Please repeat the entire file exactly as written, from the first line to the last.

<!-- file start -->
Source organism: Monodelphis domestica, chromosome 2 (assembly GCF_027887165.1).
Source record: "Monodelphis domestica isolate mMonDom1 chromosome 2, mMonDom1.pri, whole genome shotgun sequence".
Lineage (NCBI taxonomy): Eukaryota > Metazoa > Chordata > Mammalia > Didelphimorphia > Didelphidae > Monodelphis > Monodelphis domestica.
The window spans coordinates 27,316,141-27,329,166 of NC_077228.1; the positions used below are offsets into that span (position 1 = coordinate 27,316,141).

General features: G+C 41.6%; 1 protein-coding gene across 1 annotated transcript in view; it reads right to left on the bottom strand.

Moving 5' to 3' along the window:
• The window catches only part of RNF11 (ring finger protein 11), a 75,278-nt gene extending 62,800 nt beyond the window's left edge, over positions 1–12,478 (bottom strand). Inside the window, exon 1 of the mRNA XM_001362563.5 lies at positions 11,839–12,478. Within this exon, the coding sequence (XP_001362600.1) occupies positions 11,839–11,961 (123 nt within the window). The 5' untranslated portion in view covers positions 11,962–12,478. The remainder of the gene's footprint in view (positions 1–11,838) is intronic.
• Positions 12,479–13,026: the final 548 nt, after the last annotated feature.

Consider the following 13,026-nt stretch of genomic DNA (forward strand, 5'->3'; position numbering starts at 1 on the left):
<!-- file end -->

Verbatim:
Source organism: Monodelphis domestica, chromosome 2 (assembly GCF_027887165.1).
Source record: "Monodelphis domestica isolate mMonDom1 chromosome 2, mMonDom1.pri, whole genome shotgun sequence".
Lineage (NCBI taxonomy): Eukaryota > Metazoa > Chordata > Mammalia > Didelphimorphia > Didelphidae > Monodelphis > Monodelphis domestica.
The window spans coordinates 27,316,141-27,329,166 of NC_077228.1; the positions used below are offsets into that span (position 1 = coordinate 27,316,141).

General features: G+C 41.6%; 1 protein-coding gene across 1 annotated transcript in view; it reads right to left on the bottom strand.

Moving 5' to 3' along the window:
• The window catches only part of RNF11 (ring finger protein 11), a 75,278-nt gene extending 62,800 nt beyond the window's left edge, over positions 1–12,478 (bottom strand). Inside the window, exon 1 of the mRNA XM_001362563.5 lies at positions 11,839–12,478. Within this exon, the coding sequence (XP_001362600.1) occupies positions 11,839–11,961 (123 nt within the window). The 5' untranslated portion in view covers positions 11,962–12,478. The remainder of the gene's footprint in view (positions 1–11,838) is intronic.
• Positions 12,479–13,026: the final 548 nt, after the last annotated feature.

Consider the following 13,026-nt stretch of genomic DNA (forward strand, 5'->3'; position numbering starts at 1 on the left):